Using complete data from the 2014 fiscal year, Google raked in revenues exceeding $66 billion. This means Google is richer than pretty much everyone, and everyone includes the majority of the world's nations such as Iceland, the Bahamas, Guatemala, Bulgaria and Sierra Leone. This figure does not take into account Google's expenses for 2014, which bring the company's total net profit down to a measly $14.44 billion. However, since the gross domestic product, or GDP, of a nation does not incorporate its debt, the revenue figure is the most accurate number to use when comparing the income of corporations to the wealth of nations.
If the Google nation declared sovereignty, issued a currency and joined the United Nations tomorrow, where would it rank on a list of the wealthiest countries? It turns out Google's $66 billion revenue plants it squarely at number 70 for the 2014 fiscal year. Only 69 of the nations of the world outrank the Internet-technology giant. While economic superpowers such as the United States and China far outstrip Google, for now, the number of countries with GDPs dwarfed by Google's massive wealth is staggering.
For more interesting Google trivia, check out 13 Facts You Didn't Know About Google.
Iceland, which boasts a comfortably high average quality of life with low crime and high wages, only reported a GDP of $16.69 billion. The Bahamas clocks in with a modest $8.66 billion, trailed by Sierra Leone with $5.03 billion. Guatemala and Bulgaria actually come close to Google's wealth level with GDP figures of $60.42 billion and $55.84 billion, respectively.
While these numbers are more than a little shocking, what is more shocking is the number of countries at the bottom of the list that do not even put a dent in Google's total income for 2014. In fact, Google's revenue for the year outstripped the poorest 33 countries combined. With only 184 countries reporting GDP figures for 2014, this means Google's wealth exceeds roughly 18% of the global GDP. This can partly be attributed to the fact that many countries report GDP figures well below $1 billion. The tiny nation of Tuvalu reported a GDP of only $40 million for 2014. It takes a lot of Tuvalus to add up to Google's $66 billion.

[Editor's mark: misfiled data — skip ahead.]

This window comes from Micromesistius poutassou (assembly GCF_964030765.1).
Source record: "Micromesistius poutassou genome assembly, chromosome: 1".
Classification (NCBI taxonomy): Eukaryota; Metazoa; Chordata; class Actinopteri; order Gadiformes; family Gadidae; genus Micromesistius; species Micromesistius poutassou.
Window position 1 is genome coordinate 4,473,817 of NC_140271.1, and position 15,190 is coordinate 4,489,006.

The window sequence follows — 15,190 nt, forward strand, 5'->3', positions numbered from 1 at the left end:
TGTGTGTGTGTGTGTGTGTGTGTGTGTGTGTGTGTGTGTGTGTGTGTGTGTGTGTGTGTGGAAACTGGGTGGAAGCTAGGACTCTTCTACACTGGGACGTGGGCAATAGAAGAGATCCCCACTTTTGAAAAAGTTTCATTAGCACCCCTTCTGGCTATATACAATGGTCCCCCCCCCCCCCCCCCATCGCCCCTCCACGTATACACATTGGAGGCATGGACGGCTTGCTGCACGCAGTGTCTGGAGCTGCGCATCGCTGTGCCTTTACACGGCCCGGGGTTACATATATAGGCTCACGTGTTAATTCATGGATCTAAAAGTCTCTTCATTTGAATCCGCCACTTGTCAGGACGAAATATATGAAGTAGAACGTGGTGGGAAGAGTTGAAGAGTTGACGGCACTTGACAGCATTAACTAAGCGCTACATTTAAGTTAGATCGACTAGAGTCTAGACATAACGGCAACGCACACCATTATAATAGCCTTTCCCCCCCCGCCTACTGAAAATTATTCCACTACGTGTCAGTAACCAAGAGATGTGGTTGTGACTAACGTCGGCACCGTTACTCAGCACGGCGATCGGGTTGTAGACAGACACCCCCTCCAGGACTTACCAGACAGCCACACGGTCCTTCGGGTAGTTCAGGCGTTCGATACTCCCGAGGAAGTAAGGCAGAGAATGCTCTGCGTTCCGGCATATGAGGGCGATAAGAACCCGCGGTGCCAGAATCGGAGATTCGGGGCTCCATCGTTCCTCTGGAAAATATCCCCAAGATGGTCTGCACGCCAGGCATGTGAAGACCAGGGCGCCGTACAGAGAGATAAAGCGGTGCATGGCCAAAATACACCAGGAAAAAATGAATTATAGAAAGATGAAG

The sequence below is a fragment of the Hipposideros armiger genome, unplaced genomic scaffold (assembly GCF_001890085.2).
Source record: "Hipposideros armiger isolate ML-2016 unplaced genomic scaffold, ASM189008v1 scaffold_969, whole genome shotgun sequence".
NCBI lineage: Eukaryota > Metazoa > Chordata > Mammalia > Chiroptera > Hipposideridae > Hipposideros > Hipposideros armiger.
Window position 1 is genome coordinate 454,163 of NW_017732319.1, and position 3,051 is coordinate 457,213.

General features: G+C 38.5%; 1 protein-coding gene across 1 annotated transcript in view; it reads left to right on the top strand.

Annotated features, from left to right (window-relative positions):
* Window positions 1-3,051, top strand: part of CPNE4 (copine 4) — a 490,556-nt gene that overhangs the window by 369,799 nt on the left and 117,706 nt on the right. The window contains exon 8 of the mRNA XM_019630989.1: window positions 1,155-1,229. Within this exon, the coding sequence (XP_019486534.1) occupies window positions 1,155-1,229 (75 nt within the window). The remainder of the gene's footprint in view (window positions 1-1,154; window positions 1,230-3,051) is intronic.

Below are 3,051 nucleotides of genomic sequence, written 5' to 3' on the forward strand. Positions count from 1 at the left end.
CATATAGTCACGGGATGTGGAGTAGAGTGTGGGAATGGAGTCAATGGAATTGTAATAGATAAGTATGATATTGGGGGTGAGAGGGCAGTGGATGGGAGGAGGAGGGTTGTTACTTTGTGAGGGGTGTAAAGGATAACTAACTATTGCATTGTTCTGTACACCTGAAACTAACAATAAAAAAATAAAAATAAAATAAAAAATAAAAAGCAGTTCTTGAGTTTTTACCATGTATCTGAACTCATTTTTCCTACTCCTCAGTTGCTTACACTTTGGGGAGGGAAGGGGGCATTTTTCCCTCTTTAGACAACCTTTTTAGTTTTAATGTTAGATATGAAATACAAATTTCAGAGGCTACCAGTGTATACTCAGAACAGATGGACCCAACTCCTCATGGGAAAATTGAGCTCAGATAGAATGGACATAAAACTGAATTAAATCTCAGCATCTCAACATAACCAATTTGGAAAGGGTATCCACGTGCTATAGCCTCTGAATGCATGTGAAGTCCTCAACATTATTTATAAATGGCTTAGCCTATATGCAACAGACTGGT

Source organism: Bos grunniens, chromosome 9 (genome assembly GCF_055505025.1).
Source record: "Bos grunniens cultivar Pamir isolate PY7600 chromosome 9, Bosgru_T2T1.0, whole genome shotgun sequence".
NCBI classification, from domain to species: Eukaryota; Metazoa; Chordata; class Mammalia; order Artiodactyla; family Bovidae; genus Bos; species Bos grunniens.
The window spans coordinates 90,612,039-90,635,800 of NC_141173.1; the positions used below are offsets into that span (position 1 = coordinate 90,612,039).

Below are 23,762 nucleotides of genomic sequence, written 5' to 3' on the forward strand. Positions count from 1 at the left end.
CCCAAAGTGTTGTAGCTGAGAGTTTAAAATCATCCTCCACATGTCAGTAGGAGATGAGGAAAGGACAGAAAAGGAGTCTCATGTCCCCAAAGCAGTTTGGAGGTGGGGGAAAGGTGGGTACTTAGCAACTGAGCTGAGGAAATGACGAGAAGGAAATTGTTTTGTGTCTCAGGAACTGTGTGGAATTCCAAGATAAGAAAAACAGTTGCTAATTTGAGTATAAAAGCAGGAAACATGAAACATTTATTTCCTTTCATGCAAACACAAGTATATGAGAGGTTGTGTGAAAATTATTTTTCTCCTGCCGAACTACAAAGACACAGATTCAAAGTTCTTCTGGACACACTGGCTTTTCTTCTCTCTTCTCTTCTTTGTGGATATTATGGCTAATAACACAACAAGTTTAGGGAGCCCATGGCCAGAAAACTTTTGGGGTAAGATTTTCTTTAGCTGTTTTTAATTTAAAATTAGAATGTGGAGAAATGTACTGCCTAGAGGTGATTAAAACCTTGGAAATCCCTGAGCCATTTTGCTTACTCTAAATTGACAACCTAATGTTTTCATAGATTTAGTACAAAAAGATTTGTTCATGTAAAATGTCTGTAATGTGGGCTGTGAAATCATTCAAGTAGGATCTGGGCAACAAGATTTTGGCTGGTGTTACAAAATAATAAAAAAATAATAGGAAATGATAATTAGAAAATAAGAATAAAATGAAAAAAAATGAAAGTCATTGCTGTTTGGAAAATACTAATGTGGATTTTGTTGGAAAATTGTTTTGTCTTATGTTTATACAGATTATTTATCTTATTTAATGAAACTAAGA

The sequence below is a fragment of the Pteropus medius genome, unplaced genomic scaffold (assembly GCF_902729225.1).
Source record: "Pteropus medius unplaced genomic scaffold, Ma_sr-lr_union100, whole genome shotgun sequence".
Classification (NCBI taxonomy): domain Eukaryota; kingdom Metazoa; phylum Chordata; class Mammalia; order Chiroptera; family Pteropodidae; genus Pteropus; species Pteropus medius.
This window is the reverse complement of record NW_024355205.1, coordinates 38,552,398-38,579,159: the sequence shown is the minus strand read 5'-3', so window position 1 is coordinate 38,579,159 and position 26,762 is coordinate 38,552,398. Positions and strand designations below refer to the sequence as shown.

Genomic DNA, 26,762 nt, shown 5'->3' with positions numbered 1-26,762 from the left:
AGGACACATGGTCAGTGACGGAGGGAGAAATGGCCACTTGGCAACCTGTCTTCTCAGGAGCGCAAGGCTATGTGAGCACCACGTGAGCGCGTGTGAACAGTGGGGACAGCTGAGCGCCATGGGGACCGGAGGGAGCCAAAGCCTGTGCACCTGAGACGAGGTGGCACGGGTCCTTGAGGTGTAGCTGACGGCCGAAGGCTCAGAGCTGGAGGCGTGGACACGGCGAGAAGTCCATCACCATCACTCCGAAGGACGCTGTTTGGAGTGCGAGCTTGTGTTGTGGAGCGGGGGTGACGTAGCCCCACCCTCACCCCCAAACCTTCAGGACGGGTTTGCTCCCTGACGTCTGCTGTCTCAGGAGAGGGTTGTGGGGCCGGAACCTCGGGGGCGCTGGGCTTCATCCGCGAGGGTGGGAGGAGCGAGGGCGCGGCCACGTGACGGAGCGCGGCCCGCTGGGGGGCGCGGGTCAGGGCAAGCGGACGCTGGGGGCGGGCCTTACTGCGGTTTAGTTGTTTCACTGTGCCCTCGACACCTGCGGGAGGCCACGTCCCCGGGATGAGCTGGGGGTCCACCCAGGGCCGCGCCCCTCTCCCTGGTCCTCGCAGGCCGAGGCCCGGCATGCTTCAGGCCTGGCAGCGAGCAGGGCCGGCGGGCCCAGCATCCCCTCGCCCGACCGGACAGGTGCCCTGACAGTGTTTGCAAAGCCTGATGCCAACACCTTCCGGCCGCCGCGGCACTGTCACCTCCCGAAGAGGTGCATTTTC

It may not be news that major corporations such as Google wield astonishing power in the United States and around the world. With most businesses being directly or indirectly controlled by a relatively small number of global mega-companies, almost everything a consumer buys or interacts with is connected in some way to companies such as Google, General Electric (GE), JP Morgan Chase (JPM) or Procter and Gamble (PG). And the corporate consolidation of power certainly is not slowing down. In 1983, for example, 90% of America's media was controlled by 50 companies. As of 2011, that number was whittled down to a very powerful six, including Disney (DIS), Viacom (VIA) and Time Warner (TWX).
It stands to reason that with all its wealth, Google also carries a huge amount of power and responsibility. Some would say those with such healthy bank accounts have a duty to help those less fortunate, and to its credit, Google does contribute quite a bit of its income to various charities. In 2012, Google reported charitable donations exceeding $144.6 million. In addition, it gave away approximately $1 billion in free products.
However, in a world of global corporations with insatiable appetites for expansion, Google is not even the richest company. In fact, based on revenue alone, Google trails pretty far down the list. Wal-Mart tops the chart with revenues exceeding $485 billion, and other corporate giants such as BP, Apple (AAPL) and Bank of America (BOA) rank somewhere in between.
Just as countries face competition to sell their exports, Google fights against relentless grasps at its market share. For more, check out Why Facebook Is The Biggest Threat To Google's Ad-Revenue Throne.